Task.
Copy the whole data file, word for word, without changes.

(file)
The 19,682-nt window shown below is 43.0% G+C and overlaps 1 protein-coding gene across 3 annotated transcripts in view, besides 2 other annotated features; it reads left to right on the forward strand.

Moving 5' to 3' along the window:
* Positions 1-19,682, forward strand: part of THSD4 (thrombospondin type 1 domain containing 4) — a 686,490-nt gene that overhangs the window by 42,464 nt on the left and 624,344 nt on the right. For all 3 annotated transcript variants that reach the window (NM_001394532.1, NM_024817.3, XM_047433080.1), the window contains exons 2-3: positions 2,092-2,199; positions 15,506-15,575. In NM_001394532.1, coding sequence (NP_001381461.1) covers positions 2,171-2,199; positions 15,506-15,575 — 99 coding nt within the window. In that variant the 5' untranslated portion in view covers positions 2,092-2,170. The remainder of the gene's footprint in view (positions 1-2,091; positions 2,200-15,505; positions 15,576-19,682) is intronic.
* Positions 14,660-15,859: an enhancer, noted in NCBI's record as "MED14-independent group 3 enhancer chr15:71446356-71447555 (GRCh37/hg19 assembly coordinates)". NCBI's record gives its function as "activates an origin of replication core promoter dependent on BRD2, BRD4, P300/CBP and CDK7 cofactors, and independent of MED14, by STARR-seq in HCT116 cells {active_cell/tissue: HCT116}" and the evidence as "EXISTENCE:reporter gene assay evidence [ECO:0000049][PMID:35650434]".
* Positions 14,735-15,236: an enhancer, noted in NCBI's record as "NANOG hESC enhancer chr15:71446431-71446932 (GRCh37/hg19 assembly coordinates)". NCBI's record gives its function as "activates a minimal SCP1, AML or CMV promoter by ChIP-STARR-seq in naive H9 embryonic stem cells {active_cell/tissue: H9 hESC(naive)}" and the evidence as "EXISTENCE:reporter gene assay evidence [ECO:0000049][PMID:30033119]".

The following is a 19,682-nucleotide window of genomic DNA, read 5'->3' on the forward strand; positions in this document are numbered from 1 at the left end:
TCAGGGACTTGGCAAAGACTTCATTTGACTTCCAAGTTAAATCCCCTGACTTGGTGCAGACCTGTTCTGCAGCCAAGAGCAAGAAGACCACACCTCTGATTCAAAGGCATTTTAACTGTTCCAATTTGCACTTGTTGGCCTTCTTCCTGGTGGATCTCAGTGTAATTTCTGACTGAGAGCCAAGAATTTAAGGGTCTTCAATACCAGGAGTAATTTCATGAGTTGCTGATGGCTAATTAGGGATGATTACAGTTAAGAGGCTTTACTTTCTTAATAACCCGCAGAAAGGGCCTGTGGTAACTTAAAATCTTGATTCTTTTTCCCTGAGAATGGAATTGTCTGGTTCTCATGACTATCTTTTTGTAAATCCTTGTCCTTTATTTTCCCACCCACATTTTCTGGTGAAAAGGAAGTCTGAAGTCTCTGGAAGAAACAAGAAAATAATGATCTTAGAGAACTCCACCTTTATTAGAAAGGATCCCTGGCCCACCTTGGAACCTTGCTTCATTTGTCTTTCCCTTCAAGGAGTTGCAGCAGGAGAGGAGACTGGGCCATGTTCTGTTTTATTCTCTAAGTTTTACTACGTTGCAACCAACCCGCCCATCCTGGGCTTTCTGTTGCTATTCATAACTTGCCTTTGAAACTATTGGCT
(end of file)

The 19,682-nt window shown below is 43.0% G+C and overlaps 1 protein-coding gene across 3 annotated transcripts in view, besides 2 other annotated features; it reads left to right on the forward strand.

Moving 5' to 3' along the window:
* Positions 1-19,682, forward strand: part of THSD4 (thrombospondin type 1 domain containing 4) — a 686,490-nt gene that overhangs the window by 42,464 nt on the left and 624,344 nt on the right. For all 3 annotated transcript variants that reach the window (NM_001394532.1, NM_024817.3, XM_047433080.1), the window contains exons 2-3: positions 2,092-2,199; positions 15,506-15,575. In NM_001394532.1, coding sequence (NP_001381461.1) covers positions 2,171-2,199; positions 15,506-15,575 — 99 coding nt within the window. In that variant the 5' untranslated portion in view covers positions 2,092-2,170. The remainder of the gene's footprint in view (positions 1-2,091; positions 2,200-15,505; positions 15,576-19,682) is intronic.
* Positions 14,660-15,859: an enhancer, noted in NCBI's record as "MED14-independent group 3 enhancer chr15:71446356-71447555 (GRCh37/hg19 assembly coordinates)". NCBI's record gives its function as "activates an origin of replication core promoter dependent on BRD2, BRD4, P300/CBP and CDK7 cofactors, and independent of MED14, by STARR-seq in HCT116 cells {active_cell/tissue: HCT116}" and the evidence as "EXISTENCE:reporter gene assay evidence [ECO:0000049][PMID:35650434]".
* Positions 14,735-15,236: an enhancer, noted in NCBI's record as "NANOG hESC enhancer chr15:71446431-71446932 (GRCh37/hg19 assembly coordinates)". NCBI's record gives its function as "activates a minimal SCP1, AML or CMV promoter by ChIP-STARR-seq in naive H9 embryonic stem cells {active_cell/tissue: H9 hESC(naive)}" and the evidence as "EXISTENCE:reporter gene assay evidence [ECO:0000049][PMID:30033119]".

The following is a 19,682-nucleotide window of genomic DNA, read 5'->3' on the forward strand; positions in this document are numbered from 1 at the left end:
TCAGGGACTTGGCAAAGACTTCATTTGACTTCCAAGTTAAATCCCCTGACTTGGTGCAGACCTGTTCTGCAGCCAAGAGCAAGAAGACCACACCTCTGATTCAAAGGCATTTTAACTGTTCCAATTTGCACTTGTTGGCCTTCTTCCTGGTGGATCTCAGTGTAATTTCTGACTGAGAGCCAAGAATTTAAGGGTCTTCAATACCAGGAGTAATTTCATGAGTTGCTGATGGCTAATTAGGGATGATTACAGTTAAGAGGCTTTACTTTCTTAATAACCCGCAGAAAGGGCCTGTGGTAACTTAAAATCTTGATTCTTTTTCCCTGAGAATGGAATTGTCTGGTTCTCATGACTATCTTTTTGTAAATCCTTGTCCTTTATTTTCCCACCCACATTTTCTGGTGAAAAGGAAGTCTGAAGTCTCTGGAAGAAACAAGAAAATAATGATCTTAGAGAACTCCACCTTTATTAGAAAGGATCCCTGGCCCACCTTGGAACCTTGCTTCATTTGTCTTTCCCTTCAAGGAGTTGCAGCAGGAGAGGAGACTGGGCCATGTTCTGTTTTATTCTCTAAGTTTTACTACGTTGCAACCAACCCGCCCATCCTGGGCTTTCTGTTGCTATTCATAACTTGCCTTTGAAACTATTGGCT